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Deep Vein Thrombosis - A Ticking Time Bomb

  • Publish Date : 2011/05/04
  • Author : American College of Emergency Physicians


Emergency physicians issue warning about the serious dangers associated with deep vein thrombosis.

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As temperatures warm and travel picks up around the country, the nation's emergency physicians issue a warning about the serious dangers associated with deep vein thrombosis (DVT).

DVT is a condition occurring when blood clots form in a vein located in a person's lower leg and thigh.

"DVT is very dangerous and can do severe damage to a person's body and if the clot breaks off and travels to the lung, it can be fatal," said Dr. Sandra Schneider, president of the American College of Emergency Physicians. "Basically, when a blood clot breaks loose in the vein and begins moving through a person's bloodstream, it becomes an embolism, which is a mass that can get stuck in the lung depriving the body of oxygen."

Many remember the high-profile NBC News anchor David Bloom, who in 2003 died suddenly from DVT and a pulmonary embolism while he was covering the war in Iraq. More recently, tennis star Serena Williams was treated for a blood clot that was in her lung.

Fast facts about DVT:

  • Estimates suggest that 300,000 to 600,000 Americans have DVT each year, according to the Centers for Disease Control and Prevention.
  • 60,000 to 100,000 of those people die as a result of having DVT and embolism.
  • Those who are 60 years of age and older are at the greatest risk of having DVT. That risk increases with age.

What are the symptoms of DVT

  • Swelling in one leg.
  • Increased warmth in one leg.
  • Leg pain or increased sensitivity in one leg.
  • If you notice changes in skin color, especially if it's increased redness in one leg.

"If you have any of these symptoms, you should call your doctor or visit your local emergency department," said Dr. Schneider. "Put it this way "think of DVT as a ticking time bomb in your body and at any moment, it could go off unless it is diagnosed and properly treated." The tendency to form blood clots is in some cases hereditary. If several of your family members have DVT, you should mention that to your doctor.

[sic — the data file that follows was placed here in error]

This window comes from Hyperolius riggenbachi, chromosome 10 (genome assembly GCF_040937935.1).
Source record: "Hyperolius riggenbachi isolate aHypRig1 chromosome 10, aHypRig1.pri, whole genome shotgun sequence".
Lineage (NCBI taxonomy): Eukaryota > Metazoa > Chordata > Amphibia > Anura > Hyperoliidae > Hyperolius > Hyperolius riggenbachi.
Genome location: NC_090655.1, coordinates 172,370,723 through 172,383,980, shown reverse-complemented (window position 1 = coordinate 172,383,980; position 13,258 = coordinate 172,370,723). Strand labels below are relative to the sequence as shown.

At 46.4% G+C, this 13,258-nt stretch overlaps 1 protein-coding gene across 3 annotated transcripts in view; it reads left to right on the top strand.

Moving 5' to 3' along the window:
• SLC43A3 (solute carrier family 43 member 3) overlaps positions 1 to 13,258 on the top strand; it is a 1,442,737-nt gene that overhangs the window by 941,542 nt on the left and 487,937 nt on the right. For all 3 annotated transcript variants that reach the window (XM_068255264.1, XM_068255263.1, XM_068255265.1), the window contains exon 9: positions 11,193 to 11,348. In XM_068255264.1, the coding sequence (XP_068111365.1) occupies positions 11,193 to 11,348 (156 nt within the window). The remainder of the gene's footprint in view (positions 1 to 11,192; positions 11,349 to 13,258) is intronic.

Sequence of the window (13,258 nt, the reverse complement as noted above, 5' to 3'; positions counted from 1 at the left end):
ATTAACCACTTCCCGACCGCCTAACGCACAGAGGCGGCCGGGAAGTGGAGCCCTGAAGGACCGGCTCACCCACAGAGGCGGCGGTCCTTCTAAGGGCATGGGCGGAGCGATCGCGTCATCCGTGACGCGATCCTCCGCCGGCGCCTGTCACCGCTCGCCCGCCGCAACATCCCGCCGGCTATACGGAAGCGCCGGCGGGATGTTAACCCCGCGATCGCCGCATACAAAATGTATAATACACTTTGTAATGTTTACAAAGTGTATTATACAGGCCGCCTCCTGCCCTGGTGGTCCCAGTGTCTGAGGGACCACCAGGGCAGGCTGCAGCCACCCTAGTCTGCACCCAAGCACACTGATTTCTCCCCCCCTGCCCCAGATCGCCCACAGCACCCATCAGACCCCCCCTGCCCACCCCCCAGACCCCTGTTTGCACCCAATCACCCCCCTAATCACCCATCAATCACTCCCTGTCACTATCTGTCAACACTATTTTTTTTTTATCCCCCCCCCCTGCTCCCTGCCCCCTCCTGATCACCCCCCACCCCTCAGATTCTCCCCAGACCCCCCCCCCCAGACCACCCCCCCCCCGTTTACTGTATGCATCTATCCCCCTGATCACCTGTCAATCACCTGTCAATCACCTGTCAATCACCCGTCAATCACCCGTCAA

What causes DVT

Many factors can cause or contribute to DVT. According to the National Institute of Health, the most common ones include:

  • Long periods of limited or no mobility, including bed rest, long car rides, flights, long or long office meetings, etc.
  • Cigarette smoking
  • Obesity
  • Fractures in the pelvis or legs
  • Medications such as estrogen and birth control pills
  • Recent surgery, especially if it was hip, knee or female reproductive organ surgery
  • Cancer
  • After a pacemaker catheter is surgically implanted
  • Heart failure

How can you prevent DVT

  • Move and stretch your legs often, especially during long flights or car trips.
  • If you work in an office environment where you sit most of the day, make a point to get up and walk around several times a day.
  • Doctors may prescribe blood thinner medications to help prevent DVT for those who may be considered high-risk.
  • Consult with your doctor or emergency physician on the best ways to help you stay healthy.

ACEP is a national medical specialty society representing emergency medicine. ACEP is committed to advancing emergency care through continuing education, research and public education. Headquartered in Dallas, Texas, ACEP has 53 chapters representing each state, as well as Puerto Rico and the District of Columbia. A Government Services Chapter represents emergency physicians employed by military branches and other government agencies.

For more information on DVT or other health-related topics, please go to www.EmergencyCareForYou.org

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